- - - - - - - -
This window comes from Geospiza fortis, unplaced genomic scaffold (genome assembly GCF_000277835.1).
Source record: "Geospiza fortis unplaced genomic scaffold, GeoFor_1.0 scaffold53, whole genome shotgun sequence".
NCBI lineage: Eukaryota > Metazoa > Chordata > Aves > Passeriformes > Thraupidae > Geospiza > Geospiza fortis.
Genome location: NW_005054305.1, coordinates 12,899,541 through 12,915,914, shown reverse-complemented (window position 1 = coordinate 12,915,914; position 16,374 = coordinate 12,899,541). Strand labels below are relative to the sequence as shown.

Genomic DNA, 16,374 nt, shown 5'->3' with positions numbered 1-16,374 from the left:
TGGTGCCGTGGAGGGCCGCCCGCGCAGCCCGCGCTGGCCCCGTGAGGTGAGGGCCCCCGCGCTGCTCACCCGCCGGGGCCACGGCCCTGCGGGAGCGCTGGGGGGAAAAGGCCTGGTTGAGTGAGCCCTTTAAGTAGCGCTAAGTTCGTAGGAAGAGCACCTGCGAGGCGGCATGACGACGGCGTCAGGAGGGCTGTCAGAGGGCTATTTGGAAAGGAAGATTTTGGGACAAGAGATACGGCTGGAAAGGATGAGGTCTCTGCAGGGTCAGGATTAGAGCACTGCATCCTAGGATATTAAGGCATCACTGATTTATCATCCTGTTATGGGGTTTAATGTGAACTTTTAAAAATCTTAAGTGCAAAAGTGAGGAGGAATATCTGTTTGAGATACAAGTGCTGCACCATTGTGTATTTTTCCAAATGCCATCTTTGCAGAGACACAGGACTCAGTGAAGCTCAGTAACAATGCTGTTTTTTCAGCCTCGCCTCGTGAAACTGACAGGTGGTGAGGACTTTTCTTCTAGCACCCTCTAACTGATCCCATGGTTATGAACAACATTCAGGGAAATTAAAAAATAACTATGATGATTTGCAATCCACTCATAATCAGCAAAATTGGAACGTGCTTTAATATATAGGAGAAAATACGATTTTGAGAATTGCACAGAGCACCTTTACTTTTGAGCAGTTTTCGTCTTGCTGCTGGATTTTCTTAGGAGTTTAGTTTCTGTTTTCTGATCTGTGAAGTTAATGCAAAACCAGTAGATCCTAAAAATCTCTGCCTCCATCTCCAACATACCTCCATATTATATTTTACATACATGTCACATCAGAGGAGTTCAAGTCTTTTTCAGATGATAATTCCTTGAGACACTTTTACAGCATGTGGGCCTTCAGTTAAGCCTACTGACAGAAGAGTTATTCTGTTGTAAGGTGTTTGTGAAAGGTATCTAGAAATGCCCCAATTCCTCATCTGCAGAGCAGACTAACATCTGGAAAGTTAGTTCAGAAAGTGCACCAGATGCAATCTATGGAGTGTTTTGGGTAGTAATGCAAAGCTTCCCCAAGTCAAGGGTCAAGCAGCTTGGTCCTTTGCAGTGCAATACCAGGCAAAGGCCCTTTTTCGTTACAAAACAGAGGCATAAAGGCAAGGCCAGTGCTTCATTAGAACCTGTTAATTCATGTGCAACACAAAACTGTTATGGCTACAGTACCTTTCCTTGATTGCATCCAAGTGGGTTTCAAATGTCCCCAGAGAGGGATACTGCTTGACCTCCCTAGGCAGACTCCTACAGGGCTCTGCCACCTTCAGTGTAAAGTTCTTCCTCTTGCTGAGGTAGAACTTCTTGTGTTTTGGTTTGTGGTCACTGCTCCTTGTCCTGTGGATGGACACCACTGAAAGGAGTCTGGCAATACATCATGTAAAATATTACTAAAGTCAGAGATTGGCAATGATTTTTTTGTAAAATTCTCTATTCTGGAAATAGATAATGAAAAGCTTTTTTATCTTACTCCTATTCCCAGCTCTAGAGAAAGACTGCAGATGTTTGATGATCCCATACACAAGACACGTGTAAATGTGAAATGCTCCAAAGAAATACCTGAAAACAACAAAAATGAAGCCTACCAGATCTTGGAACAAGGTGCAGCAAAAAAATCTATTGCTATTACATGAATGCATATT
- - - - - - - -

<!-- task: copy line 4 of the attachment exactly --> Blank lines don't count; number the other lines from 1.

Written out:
Genome location: NW_005054305.1, coordinates 12,899,541 through 12,915,914, shown reverse-complemented (window position 1 = coordinate 12,915,914; position 16,374 = coordinate 12,899,541). Strand labels below are relative to the sequence as shown.